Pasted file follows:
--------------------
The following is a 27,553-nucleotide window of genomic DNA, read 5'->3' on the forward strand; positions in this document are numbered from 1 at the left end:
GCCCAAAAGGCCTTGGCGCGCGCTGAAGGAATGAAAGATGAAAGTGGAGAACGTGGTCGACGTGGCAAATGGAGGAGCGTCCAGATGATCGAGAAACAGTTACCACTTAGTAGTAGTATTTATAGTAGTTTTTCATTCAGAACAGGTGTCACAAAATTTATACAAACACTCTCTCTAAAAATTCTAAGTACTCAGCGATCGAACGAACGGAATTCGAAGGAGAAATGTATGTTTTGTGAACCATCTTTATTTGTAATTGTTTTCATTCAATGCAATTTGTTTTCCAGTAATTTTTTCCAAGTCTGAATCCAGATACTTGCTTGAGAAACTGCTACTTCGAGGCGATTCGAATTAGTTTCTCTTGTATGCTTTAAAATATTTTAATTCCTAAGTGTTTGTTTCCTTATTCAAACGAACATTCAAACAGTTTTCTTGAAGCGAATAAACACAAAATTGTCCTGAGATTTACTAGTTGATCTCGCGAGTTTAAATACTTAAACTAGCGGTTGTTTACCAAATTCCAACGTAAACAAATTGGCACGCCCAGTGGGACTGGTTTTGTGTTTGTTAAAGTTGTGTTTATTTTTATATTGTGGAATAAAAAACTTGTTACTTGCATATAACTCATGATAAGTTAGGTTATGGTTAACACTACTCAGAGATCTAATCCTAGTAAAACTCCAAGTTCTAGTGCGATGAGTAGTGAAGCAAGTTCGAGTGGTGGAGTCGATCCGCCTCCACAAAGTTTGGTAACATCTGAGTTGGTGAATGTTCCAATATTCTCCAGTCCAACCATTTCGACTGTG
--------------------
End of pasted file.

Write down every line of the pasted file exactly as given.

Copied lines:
The following is a 27,553-nucleotide window of genomic DNA, read 5'->3' on the forward strand; positions in this document are numbered from 1 at the left end:
GCCCAAAAGGCCTTGGCGCGCGCTGAAGGAATGAAAGATGAAAGTGGAGAACGTGGTCGACGTGGCAAATGGAGGAGCGTCCAGATGATCGAGAAACAGTTACCACTTAGTAGTAGTATTTATAGTAGTTTTTCATTCAGAACAGGTGTCACAAAATTTATACAAACACTCTCTCTAAAAATTCTAAGTACTCAGCGATCGAACGAACGGAATTCGAAGGAGAAATGTATGTTTTGTGAACCATCTTTATTTGTAATTGTTTTCATTCAATGCAATTTGTTTTCCAGTAATTTTTTCCAAGTCTGAATCCAGATACTTGCTTGAGAAACTGCTACTTCGAGGCGATTCGAATTAGTTTCTCTTGTATGCTTTAAAATATTTTAATTCCTAAGTGTTTGTTTCCTTATTCAAACGAACATTCAAACAGTTTTCTTGAAGCGAATAAACACAAAATTGTCCTGAGATTTACTAGTTGATCTCGCGAGTTTAAATACTTAAACTAGCGGTTGTTTACCAAATTCCAACGTAAACAAATTGGCACGCCCAGTGGGACTGGTTTTGTGTTTGTTAAAGTTGTGTTTATTTTTATATTGTGGAATAAAAAACTTGTTACTTGCATATAACTCATGATAAGTTAGGTTATGGTTAACACTACTCAGAGATCTAATCCTAGTAAAACTCCAAGTTCTAGTGCGATGAGTAGTGAAGCAAGTTCGAGTGGTGGAGTCGATCCGCCTCCACAAAGTTTGGTAACATCTGAGTTGGTGAATGTTCCAATATTCTCCAGTCCAACCATTTCGACTGTG